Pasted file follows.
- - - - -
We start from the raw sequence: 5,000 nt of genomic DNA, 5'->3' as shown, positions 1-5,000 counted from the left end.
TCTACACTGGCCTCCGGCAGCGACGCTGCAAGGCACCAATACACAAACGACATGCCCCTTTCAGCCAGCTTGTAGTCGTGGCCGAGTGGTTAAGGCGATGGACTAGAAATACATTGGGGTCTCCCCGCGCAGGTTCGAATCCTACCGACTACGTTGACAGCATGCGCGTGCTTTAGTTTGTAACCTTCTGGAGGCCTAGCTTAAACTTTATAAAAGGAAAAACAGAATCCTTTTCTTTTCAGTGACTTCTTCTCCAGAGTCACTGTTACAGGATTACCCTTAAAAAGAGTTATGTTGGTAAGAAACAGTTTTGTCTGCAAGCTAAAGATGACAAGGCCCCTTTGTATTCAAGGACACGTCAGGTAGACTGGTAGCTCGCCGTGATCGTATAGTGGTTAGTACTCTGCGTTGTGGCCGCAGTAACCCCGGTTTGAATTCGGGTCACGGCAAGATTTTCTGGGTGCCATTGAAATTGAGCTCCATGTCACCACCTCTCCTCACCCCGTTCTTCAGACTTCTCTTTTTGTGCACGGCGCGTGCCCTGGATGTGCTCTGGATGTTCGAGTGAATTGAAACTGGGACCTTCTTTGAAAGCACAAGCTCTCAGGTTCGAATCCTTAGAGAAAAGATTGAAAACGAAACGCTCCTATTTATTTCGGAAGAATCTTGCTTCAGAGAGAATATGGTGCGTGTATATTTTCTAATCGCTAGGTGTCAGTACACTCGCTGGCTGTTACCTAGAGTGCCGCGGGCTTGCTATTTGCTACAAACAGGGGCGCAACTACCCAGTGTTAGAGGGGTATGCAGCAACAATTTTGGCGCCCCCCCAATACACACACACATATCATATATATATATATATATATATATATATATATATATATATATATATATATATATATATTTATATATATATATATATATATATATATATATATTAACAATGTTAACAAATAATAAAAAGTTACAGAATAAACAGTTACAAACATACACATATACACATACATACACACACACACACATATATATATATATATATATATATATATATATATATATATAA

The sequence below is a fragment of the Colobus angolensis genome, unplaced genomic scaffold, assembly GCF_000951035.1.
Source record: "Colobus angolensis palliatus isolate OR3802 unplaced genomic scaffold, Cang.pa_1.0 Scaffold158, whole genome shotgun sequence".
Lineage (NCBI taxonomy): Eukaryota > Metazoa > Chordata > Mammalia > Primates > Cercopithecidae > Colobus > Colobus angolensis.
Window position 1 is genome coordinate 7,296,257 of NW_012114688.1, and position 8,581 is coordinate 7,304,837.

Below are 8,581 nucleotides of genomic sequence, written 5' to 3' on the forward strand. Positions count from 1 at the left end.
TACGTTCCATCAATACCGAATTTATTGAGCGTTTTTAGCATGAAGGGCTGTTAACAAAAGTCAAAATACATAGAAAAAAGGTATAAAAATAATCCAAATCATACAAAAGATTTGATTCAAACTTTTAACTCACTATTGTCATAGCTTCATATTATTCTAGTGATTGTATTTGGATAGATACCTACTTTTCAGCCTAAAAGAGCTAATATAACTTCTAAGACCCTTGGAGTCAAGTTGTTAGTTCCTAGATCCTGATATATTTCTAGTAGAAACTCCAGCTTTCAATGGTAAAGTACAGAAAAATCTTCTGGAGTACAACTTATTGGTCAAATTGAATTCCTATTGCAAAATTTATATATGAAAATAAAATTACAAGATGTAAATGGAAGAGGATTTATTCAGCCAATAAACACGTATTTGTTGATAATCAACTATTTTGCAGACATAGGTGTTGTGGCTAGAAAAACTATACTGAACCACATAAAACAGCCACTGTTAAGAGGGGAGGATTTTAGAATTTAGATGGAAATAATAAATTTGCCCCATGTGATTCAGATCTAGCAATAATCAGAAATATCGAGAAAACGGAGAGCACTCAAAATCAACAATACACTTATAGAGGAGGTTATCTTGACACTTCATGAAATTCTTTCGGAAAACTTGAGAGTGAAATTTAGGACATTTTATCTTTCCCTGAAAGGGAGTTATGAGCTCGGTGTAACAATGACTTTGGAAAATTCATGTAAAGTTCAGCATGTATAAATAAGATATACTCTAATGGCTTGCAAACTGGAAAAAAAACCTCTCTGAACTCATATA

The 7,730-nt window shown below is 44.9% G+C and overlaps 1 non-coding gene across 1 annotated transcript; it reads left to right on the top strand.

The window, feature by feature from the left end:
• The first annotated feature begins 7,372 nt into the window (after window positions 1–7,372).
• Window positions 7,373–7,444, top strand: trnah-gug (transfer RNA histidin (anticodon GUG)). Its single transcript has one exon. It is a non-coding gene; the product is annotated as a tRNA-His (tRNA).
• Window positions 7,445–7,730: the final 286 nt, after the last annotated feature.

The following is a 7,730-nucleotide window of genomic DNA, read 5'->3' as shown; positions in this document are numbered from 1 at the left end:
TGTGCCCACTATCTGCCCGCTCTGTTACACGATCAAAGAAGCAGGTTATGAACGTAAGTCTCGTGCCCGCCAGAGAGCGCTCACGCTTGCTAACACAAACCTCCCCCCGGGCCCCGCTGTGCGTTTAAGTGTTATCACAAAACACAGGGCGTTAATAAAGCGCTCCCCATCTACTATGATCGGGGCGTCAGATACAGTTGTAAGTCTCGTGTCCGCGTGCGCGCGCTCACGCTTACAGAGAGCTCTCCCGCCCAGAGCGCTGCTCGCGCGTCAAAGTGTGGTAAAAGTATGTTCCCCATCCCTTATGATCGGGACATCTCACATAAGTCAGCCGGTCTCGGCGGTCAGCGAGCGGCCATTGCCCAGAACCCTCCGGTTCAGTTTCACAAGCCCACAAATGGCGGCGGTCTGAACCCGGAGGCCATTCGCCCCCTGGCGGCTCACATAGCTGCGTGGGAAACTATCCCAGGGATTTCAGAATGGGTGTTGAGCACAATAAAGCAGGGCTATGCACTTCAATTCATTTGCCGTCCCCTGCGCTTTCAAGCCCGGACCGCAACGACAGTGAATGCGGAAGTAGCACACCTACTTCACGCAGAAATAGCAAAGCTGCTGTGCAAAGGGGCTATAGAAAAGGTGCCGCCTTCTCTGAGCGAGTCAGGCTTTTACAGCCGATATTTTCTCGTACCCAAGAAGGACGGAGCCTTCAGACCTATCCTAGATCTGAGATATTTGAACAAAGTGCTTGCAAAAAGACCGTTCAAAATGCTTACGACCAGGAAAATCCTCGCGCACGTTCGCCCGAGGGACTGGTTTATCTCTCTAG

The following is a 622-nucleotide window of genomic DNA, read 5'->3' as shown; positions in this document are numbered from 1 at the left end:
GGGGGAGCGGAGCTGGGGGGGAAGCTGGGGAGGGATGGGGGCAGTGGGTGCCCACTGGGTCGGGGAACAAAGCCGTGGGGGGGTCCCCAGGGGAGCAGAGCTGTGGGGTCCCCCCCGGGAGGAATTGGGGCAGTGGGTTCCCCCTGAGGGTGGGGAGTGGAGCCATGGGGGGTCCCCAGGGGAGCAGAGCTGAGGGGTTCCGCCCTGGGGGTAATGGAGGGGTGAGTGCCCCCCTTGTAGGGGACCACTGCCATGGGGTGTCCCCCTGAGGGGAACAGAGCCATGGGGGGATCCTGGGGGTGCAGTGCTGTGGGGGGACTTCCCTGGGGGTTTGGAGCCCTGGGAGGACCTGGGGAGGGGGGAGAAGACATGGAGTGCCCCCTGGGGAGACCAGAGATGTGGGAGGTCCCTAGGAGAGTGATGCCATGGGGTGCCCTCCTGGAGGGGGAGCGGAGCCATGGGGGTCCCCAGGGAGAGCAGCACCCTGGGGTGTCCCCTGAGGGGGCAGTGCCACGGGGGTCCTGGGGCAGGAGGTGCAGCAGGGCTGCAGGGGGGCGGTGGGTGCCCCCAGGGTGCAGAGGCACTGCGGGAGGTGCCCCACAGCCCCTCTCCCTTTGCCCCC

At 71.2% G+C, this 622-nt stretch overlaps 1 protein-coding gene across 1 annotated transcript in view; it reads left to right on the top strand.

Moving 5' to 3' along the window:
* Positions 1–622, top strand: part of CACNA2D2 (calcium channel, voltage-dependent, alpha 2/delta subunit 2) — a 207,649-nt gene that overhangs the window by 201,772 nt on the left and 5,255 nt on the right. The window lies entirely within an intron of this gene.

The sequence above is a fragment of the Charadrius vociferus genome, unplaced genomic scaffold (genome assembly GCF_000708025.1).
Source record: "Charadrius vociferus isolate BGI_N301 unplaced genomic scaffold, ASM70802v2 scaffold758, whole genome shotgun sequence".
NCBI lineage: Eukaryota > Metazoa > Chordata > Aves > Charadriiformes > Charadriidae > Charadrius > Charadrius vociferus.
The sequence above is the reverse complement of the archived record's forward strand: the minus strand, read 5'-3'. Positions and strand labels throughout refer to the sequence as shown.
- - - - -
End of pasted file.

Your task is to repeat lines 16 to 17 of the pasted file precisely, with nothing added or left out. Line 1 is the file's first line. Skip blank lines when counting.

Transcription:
The following is a 622-nucleotide window of genomic DNA, read 5'->3' as shown; positions in this document are numbered from 1 at the left end:
GGGGGAGCGGAGCTGGGGGGGAAGCTGGGGAGGGATGGGGGCAGTGGGTGCCCACTGGGTCGGGGAACAAAGCCGTGGGGGGGTCCCCAGGGGAGCAGAGCTGTGGGGTCCCCCCCGGGAGGAATTGGGGCAGTGGGTTCCCCCTGAGGGTGGGGAGTGGAGCCATGGGGGGTCCCCAGGGGAGCAGAGCTGAGGGGTTCCGCCCTGGGGGTAATGGAGGGGTGAGTGCCCCCCTTGTAGGGGACCACTGCCATGGGGTGTCCCCCTGAGGGGAACAGAGCCATGGGGGGATCCTGGGGGTGCAGTGCTGTGGGGGGACTTCCCTGGGGGTTTGGAGCCCTGGGAGGACCTGGGGAGGGGGGAGAAGACATGGAGTGCCCCCTGGGGAGACCAGAGATGTGGGAGGTCCCTAGGAGAGTGATGCCATGGGGTGCCCTCCTGGAGGGGGAGCGGAGCCATGGGGGTCCCCAGGGAGAGCAGCACCCTGGGGTGTCCCCTGAGGGGGCAGTGCCACGGGGGTCCTGGGGCAGGAGGTGCAGCAGGGCTGCAGGGGGGCGGTGGGTGCCCCCAGGGTGCAGAGGCACTGCGGGAGGTGCCCCACAGCCCCTCTCCCTTTGCCCCC